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Scottish Water urges public to 'use their loaf'

18 January 2018


 

   Bread baskets     Bread baskets

Scottish Water is urging members of the public to ‘use their loaf’ when it comes to keeping the water cycle running smoothly, after the discovery of 30 industrial size bread baskets in a Glasgow sewer.

The discovery was made in Cardonald last week when Scottish Water workers were carrying out checks on flooding at a nearby cemetery.

On opening up a sewer manhole cover on Cemetery Street, workers were met with a pile of approximately 30 industrial size plastic bread baskets.

Speaking about this unexpected and unusual find, Scottish Water Network Maintenance Operative, Andrew Szolowski, said:

“Why anyone would think it was a good idea to throw these baskets down a sewer is beyond me - it’s not clever and it could have caused serious problems with flooding.

“It took us around three hours to pull the baskets free,  time which would have been much better spent elsewhere had the individual (or individuals) responsible thought about the consequences of their actions and not done this.”

This is an extreme example of inappropriate items being put into our waste water system. However, each and every day common household items - like wipes and cotton buds - cause blockages across Scotland’s water network.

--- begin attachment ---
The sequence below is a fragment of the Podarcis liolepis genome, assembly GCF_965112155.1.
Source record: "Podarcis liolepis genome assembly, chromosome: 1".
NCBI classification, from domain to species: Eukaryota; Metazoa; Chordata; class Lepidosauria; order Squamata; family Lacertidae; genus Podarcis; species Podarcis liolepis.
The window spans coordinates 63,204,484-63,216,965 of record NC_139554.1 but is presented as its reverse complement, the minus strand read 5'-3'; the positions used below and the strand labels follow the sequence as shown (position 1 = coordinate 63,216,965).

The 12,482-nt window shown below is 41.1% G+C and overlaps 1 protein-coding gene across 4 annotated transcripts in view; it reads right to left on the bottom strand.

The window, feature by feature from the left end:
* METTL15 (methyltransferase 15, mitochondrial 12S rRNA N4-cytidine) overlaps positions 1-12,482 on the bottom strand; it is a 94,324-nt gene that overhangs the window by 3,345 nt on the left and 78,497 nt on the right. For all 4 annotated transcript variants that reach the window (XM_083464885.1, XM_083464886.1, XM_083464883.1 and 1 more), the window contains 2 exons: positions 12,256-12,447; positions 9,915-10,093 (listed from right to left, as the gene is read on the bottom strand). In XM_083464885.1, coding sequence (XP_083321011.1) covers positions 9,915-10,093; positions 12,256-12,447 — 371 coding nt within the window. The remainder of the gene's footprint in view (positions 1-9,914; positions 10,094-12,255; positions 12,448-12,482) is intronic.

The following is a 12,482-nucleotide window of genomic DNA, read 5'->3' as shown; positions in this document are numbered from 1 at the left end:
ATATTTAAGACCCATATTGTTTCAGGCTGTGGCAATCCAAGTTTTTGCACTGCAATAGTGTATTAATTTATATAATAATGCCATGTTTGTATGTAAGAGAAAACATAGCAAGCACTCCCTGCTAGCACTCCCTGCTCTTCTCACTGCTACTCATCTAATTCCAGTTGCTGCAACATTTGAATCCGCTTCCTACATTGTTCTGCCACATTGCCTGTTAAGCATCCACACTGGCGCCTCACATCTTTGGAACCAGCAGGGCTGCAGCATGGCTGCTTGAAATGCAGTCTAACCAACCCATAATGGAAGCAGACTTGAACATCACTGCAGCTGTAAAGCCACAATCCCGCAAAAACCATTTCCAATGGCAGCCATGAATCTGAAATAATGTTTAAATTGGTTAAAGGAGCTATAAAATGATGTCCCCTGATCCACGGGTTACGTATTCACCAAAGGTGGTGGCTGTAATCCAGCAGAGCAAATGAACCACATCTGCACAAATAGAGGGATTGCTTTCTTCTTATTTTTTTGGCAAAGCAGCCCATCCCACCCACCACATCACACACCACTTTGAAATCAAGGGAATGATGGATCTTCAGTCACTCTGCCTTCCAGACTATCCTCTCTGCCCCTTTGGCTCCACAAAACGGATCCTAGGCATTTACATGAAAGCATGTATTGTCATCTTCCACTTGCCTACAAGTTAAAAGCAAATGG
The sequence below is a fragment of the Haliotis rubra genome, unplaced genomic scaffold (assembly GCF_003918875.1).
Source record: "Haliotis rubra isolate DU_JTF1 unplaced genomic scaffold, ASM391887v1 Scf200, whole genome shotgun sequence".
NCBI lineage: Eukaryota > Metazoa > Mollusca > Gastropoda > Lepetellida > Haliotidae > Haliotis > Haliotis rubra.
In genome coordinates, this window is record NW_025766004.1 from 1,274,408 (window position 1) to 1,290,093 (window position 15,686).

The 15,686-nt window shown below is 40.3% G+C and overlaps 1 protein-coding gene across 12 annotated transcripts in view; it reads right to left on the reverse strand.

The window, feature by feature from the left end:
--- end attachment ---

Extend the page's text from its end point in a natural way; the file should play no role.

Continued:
Scottish Water’s ‘Keep the water cycle running smoothly’ Campaign has been running for four years and educates members of the public on how they can help avoid clogging up the cycle.

The number of blockages in Scotland’s drains and sewer network has reduced by 12% from almost 40,000 in 2013 to 35,208 in 2017 to the end of October. However, this means that there are still almost 100 per day across Scotland and about 80% of them are caused by people putting the wrong things down their sinks and toilets.

Customers can learn more about what they can do to keep the cycle running, what should and should not be poured down sinks and drains or flushed down toilets and simple ways  they can save their drains, protect their homes, their neighbours’ homes and the local environment at www.scottishwater.co.uk/cycle.

To see Scottish Water’s campaign TV adverts, visit Scottish Water’s YouTube channel at www.youtube.com/scottishwaterfilm or visit our website.